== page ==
Open Source Embedded Distributions - Linux Embedded systems

An ever-increasing number of projects build Linux distributions, to the point that building a Linux distribution is a rite of passage for engineers, like building a text editor was in years past. Linux distribution builders all work on the same basic principles: a kernel and group of packages are built according to a specification into a completed set of binaries suitable for deployment. Some distribution builders create a toolchain as part of the process, and others download a binary toolchain from a known location.

When you’re classifying these systems, the type of packaging system is a good first-order differentiator, because no matter how the system tries to shield you from the particulars, you eventually need to get familiar with this underlying technology. The most common packing system is a compressed tar file; that’s fortunate because this packaging technology is the lowest common denominator and is familiar to most engineers, Linux and otherwise.

Why Embedded Linux Distribution Builders Exist

These distribution-building tools exist due to a catalyst such as supporting a particular usage scenario (for example, as small as possible or rescue disks) or a certain hardware platform (such as a cell phone).

These aren’t mutually exclusive concepts, because cell phone Linux distributions are frequently small resource consumption is very important for that hardware platform. The concept of a distribution builder isn’t limited to embedded Linux; the same concept exists for desktop Linux systems, the output being an ISO and collection of packages (think RPMs or debs) In the case of hardware platform–specific distribution builders, the vendor isn’t interested in selling the Linux distribution, but rather sees the Linux distribution as an enabler for hardware sales and also as a way to potentially harm the revenue stream of a competitor that sells a Linux distribution as an add-on product. Linux is a way to help sell hardware, plain and simple. As time progresses, the distributionbuilder project begins to support a larger variety of hardware, because adapting an existing code base makes for smart engineering.Several embedded distributions are package system based. The distributions are embedded in terms of the packages, target platform, and size that use an underlying packaging technology to achieve this aim. Although some projects use the same packaging system but have a focus on a particular technology or hardware, these projects are focused on the packaging system.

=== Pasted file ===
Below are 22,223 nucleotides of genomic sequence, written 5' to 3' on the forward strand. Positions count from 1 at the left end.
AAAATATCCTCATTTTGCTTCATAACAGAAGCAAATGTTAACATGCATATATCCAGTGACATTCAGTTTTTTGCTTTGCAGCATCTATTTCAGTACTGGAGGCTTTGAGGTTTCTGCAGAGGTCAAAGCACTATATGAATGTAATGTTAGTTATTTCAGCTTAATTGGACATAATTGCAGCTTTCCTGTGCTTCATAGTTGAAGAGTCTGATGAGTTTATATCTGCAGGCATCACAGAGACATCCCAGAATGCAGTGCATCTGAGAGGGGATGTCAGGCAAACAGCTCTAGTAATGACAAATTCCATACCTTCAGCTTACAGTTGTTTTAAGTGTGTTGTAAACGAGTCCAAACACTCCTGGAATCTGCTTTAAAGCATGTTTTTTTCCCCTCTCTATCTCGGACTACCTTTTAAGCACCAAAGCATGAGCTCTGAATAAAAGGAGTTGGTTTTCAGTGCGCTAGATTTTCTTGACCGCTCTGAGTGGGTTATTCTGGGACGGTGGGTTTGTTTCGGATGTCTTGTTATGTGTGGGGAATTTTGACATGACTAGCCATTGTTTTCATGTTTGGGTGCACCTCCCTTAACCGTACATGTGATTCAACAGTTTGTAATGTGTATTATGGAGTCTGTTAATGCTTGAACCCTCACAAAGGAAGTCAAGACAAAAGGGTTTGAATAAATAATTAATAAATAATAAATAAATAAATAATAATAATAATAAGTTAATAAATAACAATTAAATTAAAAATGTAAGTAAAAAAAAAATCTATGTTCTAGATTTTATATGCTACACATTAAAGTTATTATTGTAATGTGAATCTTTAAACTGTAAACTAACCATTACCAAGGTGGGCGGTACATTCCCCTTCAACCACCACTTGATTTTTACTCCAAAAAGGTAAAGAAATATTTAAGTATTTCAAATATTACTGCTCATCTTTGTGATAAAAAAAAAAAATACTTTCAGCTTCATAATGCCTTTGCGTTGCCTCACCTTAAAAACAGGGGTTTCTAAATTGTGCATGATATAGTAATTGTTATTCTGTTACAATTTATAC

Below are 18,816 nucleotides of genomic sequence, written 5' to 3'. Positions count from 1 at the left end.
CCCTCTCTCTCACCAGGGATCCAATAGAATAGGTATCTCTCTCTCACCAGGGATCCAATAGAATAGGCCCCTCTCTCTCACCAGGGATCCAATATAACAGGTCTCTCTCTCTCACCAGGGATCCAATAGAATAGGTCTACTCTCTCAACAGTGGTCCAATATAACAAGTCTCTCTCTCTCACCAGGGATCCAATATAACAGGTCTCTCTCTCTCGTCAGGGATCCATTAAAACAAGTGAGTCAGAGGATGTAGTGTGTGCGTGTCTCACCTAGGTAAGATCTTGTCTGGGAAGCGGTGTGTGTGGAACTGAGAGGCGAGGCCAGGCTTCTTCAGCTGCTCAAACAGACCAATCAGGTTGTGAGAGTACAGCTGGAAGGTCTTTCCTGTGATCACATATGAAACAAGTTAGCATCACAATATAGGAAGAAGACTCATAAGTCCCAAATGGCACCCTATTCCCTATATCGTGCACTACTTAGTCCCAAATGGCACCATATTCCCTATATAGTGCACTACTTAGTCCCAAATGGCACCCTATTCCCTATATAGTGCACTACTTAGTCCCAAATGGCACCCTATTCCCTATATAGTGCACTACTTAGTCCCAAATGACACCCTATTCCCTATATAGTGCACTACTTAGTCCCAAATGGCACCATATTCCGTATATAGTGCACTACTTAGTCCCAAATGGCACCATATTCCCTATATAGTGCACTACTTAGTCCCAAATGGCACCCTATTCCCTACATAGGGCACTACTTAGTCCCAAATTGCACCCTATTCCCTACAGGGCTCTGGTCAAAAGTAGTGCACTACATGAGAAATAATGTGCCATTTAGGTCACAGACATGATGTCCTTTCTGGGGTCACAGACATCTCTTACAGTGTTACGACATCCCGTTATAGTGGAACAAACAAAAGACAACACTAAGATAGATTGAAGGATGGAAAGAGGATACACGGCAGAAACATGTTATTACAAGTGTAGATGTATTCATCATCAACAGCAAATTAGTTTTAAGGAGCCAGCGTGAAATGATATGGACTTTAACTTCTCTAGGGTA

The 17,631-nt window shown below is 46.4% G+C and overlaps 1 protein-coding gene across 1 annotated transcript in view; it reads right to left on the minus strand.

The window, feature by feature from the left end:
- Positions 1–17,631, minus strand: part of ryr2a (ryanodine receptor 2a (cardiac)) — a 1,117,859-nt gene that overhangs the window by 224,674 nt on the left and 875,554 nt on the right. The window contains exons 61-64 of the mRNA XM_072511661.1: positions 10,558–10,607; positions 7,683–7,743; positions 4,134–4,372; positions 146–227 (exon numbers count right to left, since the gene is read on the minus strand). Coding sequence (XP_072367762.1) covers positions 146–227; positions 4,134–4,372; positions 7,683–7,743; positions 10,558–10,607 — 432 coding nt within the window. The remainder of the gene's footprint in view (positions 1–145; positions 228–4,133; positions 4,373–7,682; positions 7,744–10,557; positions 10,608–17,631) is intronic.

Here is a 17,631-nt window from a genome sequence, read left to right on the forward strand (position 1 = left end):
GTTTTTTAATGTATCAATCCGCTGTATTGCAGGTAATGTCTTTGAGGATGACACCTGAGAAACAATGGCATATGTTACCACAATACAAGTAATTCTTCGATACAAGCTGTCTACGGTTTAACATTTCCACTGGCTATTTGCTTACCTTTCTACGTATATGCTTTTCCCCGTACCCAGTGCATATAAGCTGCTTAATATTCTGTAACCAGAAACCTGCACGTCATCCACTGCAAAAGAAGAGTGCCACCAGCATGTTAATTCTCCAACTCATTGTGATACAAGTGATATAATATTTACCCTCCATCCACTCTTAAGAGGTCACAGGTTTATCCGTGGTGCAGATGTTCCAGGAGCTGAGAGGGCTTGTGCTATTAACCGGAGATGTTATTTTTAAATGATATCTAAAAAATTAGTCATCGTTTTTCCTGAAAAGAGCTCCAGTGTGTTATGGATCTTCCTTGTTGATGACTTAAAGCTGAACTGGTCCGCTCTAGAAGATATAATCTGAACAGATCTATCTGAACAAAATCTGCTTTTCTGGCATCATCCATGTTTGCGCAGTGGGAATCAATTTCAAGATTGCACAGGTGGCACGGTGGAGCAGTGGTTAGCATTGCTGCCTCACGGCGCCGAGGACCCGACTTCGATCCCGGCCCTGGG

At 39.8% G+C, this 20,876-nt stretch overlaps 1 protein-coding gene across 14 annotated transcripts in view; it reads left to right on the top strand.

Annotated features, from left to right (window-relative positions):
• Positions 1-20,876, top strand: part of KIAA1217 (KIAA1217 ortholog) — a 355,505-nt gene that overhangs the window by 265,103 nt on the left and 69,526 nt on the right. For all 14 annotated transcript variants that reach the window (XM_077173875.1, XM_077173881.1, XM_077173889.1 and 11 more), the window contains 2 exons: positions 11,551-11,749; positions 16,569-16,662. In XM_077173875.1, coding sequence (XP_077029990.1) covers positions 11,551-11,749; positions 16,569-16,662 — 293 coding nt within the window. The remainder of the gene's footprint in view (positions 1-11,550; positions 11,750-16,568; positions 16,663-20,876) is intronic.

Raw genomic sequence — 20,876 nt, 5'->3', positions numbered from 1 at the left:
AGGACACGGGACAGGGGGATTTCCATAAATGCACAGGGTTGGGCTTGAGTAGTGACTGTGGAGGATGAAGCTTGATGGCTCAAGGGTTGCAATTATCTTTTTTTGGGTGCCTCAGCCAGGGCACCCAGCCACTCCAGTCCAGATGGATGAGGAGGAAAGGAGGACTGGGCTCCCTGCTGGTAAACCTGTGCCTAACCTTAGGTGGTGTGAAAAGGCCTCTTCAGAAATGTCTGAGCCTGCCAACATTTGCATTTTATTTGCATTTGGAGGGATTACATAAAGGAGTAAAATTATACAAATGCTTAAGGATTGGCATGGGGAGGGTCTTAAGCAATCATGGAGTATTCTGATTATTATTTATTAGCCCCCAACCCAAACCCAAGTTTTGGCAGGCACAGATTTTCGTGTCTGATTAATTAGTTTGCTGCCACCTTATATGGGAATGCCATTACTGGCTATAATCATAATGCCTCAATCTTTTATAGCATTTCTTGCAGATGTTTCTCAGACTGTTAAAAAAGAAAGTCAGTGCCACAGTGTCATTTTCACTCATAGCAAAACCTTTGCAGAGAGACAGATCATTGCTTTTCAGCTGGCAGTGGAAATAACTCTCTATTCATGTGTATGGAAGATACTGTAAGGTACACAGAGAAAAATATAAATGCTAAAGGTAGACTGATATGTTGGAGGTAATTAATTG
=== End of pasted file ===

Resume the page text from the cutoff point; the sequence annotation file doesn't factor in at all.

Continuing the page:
Should You Use One?

You should certainly try! If the hardware is close to what you’ll be using, or you need the technology supported by the distribution, there’s little to lose by getting the software and giving it a try. Due to the open nature of the projects, plenty of documentation is available, and probably someone has tried to solve a problem similar to yours and has posted a question or five.

These distribution-building systems build (most) of their components from scratch. That’s both an asset and a liability, in that frequently a great deal of configuration is required in order to have the build work successfully. However, as distribution-building projects have improved, they do a better job of detecting and sometimes even fixing configuration-related problems before building starts. But in writing this, we encountered problems with all the distribution-building projects: none “just worked.” LTIB (Linux Target Image Builder) required the least amount of cajoling and twiddling with the machine configuration.

Distribution-building software works by layering software over a packaging system. This layer of software allows configuration settings, among other things, to be placed in a centralized place so that all the software is built using the same general settings. For instance, if the distribution is built without dynamic linking, that is set once and the software then communicates that information to each package as it’s built. This means you encounter a learning curve while learning how this works and that learning curve can be steep, because the software that controls the build process is typically nontrivial.

Distribution systems that use make files have a learning curve in that you need to understand the structure of the files and macros. Given the obtuse nature of make, this curve can be larger than you expect. All distribution-building system include a known working configuration that is used to create a build; that configuration serves as the best learning aid when you’re modifying the build to fit the needs of your project.

Popular Open Source Embedded Distributions

Following, in no particular order, is an inventory of popular distributions designed for embedded projects. All of these distributions are targeted for embedded engineers, but each may be worth a try for the project at hand.

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